9. Bakirci EM, Topcu S, Kalkan K, et al. The role of the nonspecific inflammatory markers in determining the anatomic extent of venous thromboembolism. Clin Appl Thromb Hemost. 2015;21(2):181–185. doi:10.1177/1076029613494469
10. Poredos P, Jezovnik MK. The role of inflammation in venous thromboembolism and the link between arterial and venous thrombosis. Int Angiol. 2007;26(4):306–311.
11. Levi M, van der Poll T, Büller HR. Bidirectional relation between inflammation and coagulation. Circulation. 2004;109(22):2698–2704. doi:10.1161/01.cir.0000131660.51520.9a
12. Abuduhalike R, Sun J, Zhao L, Mahemuti A. Correlation study of venous thromboembolism with SAA, IL-1, and TNF-a levels and gene polymorphisms in Chinese population. J Thorac Dis. 2019;11(12):5527–5534. doi:10.21037/jtd.2019.11.26
13. Konstantinides SV, Meyer G, Becattini C, et al. 2019 ESC guidelines for the diagnosis and management of acute pulmonary embolism developed in collaboration with the European Respiratory Society (ERS): the Task Force for the diagnosis and management of acute pulmonary embolism of the European Society of Cardiology (ESC). Eur Respir J. 2019;54(3):1–68. doi:10.1183/13993003.01647-2019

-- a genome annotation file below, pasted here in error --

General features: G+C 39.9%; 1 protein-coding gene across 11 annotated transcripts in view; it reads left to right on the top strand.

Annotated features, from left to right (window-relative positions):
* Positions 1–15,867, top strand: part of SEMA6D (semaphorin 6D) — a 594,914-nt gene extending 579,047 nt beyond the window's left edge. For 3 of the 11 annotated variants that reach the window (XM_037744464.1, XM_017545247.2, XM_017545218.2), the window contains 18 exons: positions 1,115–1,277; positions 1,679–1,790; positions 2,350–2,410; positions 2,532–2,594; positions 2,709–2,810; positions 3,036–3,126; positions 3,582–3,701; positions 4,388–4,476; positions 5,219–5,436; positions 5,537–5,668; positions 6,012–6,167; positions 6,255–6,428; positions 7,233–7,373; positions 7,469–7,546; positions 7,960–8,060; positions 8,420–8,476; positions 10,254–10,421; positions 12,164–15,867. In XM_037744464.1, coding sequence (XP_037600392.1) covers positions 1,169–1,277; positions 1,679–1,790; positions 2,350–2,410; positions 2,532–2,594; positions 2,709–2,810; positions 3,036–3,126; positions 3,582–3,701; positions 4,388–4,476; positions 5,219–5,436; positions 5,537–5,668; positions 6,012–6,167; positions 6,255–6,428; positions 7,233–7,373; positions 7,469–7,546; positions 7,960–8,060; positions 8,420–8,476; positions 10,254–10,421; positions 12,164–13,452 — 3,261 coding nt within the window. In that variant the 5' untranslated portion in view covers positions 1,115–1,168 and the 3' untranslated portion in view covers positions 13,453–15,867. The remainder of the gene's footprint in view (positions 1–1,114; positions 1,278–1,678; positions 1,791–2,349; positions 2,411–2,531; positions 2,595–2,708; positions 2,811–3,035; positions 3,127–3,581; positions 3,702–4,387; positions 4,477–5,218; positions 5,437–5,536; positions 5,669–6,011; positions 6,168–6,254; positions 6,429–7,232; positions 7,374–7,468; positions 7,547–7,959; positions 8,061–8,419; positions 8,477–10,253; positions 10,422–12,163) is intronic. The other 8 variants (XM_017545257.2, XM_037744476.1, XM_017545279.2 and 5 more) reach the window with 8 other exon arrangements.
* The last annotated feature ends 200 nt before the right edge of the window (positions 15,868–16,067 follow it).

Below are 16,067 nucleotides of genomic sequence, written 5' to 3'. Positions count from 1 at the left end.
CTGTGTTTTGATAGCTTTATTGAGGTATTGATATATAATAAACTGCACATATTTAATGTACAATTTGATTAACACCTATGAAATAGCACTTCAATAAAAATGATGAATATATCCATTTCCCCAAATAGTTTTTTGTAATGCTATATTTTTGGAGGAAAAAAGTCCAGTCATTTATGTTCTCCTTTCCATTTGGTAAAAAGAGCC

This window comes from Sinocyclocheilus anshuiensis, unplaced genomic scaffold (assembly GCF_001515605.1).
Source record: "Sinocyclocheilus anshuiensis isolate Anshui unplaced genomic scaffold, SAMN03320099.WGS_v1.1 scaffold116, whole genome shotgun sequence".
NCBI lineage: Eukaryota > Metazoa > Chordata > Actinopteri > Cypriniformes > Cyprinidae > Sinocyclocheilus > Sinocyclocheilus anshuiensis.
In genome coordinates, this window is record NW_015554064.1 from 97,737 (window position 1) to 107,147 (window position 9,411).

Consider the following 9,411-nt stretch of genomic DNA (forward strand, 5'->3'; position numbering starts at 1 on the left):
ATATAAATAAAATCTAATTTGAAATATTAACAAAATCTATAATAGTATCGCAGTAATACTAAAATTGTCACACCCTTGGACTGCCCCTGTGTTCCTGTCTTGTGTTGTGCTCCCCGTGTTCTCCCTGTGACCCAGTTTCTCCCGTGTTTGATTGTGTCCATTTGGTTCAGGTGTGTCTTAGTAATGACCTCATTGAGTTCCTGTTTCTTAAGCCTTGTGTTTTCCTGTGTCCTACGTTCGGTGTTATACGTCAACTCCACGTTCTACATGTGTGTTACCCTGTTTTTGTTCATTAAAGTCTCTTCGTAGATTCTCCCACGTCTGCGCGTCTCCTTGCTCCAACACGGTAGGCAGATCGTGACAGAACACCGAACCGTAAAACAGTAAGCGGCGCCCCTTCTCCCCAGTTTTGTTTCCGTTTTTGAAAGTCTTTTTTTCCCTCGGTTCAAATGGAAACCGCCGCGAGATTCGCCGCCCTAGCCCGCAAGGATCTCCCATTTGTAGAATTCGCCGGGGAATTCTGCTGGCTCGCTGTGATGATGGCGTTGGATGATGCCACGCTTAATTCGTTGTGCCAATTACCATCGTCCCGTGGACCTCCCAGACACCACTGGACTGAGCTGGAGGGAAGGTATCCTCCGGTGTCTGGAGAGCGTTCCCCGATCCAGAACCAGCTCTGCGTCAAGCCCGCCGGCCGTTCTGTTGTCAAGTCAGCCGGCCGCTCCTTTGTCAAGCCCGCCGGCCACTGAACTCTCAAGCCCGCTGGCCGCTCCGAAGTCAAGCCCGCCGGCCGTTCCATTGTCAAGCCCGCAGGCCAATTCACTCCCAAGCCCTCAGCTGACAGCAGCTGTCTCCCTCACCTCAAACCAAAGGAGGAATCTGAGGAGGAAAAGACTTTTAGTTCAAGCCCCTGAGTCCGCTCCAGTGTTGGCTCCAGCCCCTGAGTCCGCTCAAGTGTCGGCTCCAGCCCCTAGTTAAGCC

14. Shi Z, Zhang Q, Chen H, et al. Association of CD40 gene polymorphisms with susceptibility to neuromyelitis optica spectrum disorders. Mol Neurobiol. 2017;54(7):5236–5242. doi:10.1007/s12035-016-0070-5
15. Jiménez D, Aujesky D, Moores L, et al. Simplification of the pulmonary embolism severity index for prognostication in patients with acute symptomatic pulmonary embolism. Arch Intern Med. 2010;170(15):1383–1389. doi:10.1001/archinternmed.2010.199
16. Tagalakis V, Patenaude V, Kahn SR, Suissa S. Incidence of and mortality from venous thromboembolism in a real-world population: the Q-VTE study cohort. Am J Med. 2013;126(9):
17. Yang Y, Liang L, Zhai Z, et al. Pulmonary embolism incidence and fatality trends in chinese hospitals from 1997 to 2008: a multicenter registration study. PLoS One. 2011;6(11):e26861. doi:10.1371/journal.pone.0026861